p.2 Penetanguishene, June 7th - The Steam Boat Penetanguishene returned, this day, from her first trip to Sault Ste. Marie, Michilimackinac and St. Joseph's, on which island they left the first settlers.....She will commence her second trip next month to the above mentioned places, leaving Coldwater on Tuesday the 14th July. [Toronto Recorder]
p.3 On Sunday afternoon, a steamboat of a novel construction made its appearance in our harbor. She is called the Nonsuch and is intended to ply between Lachine and the Carillon Rapids, in such time and seasons, as by reason of the lowness of the waters, the Ottawa is not able to pass the Vaudreuil Rapids. The Nonsuch was built at Bytown for the Ottawa & Rideau Forwarding Co., her length is 111 feet with 31 feet beam, and her draught of water does not exceed two feet, 4 inches. She is supplied with two engines of 28 horse power each, which move an immense wheel fixed in the centre of the vessel, or rather between two vessels, joined together at the stem. Her speed is expected to equal eight miles per hour, but owing to the imperfections of the engines, and other obstructions incidental to a first voyage, she was three days in making the passage between Bytown and Kingston. Her accommodations consist of a large cabin on deck, and two small cabins below, one in each vessel: these not being finished, we cannot describe. She is steered by two rudders, and according to report, is very easily managed. She leaves Kingston some time today for Lachine, via the St. Lawrence.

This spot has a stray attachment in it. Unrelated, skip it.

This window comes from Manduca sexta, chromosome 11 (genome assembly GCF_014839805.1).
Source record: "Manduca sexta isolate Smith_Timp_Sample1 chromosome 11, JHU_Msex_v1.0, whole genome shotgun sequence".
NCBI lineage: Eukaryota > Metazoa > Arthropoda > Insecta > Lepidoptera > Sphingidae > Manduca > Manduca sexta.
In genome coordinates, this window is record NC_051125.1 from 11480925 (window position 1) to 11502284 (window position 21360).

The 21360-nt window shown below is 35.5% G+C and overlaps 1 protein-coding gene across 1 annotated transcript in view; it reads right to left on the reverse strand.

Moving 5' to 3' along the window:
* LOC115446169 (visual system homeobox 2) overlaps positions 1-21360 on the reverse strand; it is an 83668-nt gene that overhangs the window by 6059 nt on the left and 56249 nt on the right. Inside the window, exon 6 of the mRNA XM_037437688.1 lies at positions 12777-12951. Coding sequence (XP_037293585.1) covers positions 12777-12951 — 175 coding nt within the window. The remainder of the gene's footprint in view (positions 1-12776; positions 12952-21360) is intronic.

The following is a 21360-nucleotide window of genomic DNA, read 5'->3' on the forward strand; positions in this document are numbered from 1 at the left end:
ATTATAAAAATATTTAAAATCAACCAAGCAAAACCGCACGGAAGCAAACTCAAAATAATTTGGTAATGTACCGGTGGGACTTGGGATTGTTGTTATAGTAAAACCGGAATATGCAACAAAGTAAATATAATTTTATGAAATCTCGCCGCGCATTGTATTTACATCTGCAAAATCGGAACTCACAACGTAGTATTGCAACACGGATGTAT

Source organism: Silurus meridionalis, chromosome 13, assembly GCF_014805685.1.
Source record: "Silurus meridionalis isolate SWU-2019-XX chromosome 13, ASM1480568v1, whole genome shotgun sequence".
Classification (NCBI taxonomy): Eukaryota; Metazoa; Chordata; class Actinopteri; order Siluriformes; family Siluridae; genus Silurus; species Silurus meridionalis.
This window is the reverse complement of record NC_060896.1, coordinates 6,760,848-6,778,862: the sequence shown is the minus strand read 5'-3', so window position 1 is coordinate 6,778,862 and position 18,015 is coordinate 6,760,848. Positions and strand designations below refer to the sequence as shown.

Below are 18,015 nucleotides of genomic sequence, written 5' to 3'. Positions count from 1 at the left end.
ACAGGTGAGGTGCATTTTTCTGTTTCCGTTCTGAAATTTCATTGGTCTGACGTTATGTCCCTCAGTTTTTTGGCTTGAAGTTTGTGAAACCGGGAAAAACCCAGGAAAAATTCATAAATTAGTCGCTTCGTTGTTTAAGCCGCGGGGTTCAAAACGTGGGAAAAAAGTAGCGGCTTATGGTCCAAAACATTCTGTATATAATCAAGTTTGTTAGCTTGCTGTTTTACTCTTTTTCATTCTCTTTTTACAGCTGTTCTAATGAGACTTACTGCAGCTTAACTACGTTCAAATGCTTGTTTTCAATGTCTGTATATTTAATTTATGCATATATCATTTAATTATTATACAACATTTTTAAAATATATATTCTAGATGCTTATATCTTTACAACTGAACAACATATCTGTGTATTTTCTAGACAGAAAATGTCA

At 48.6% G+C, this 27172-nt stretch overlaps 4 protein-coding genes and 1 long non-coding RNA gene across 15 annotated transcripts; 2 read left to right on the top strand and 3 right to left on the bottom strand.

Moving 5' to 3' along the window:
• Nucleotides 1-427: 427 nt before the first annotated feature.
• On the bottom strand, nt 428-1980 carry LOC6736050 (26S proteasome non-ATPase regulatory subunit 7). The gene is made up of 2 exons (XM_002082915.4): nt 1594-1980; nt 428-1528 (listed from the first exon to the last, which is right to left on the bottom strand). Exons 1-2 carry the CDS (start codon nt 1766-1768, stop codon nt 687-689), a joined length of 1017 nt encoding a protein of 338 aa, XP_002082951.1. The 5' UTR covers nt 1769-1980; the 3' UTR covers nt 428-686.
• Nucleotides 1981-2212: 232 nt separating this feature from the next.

FOR THE BRITISH WHIG.
Mr. Editor, - I today noticed an article in the Prescott paper, intended to contradict the statement you gave of the accident that happened to the St. George and William IV steam boats; and having received the full particulars from a gentleman who was on board the St. George at the time (no less a personage by the by, than the author of a communication relating to the qualifications of Captains of Steamers, that lately appeared in the Spectator over the signature of X.) I am able to assure you, and all interested in the welfare of the St. George, that the statement you then gave was strictly correct. Persons opposed to the success of Kingston and Kingston Boats, may endeavor to give a colouring to the matter, in order that the whole blame may be thrown upon the St. George, but that will not alter the facts. There may be some share of blame attributable to the St. George, but at the same time there certainly is a greater share to be attributed to the William IV and it is a duty to make the public aware of it. And here let me observe that I believe that had the article in the Prescott paper appeared under the head of "communications" it would have been in its proper place, as I doubt of its being the composition of the Editor. I may be mistaken, and if so, I think the owners of the William IV ought not to be a little grateful to an Editor, who takes up the cudgels so readily in the defence of their boats, and who may without travelling so far as Kingston, find enough subjects for his animadversions and wit.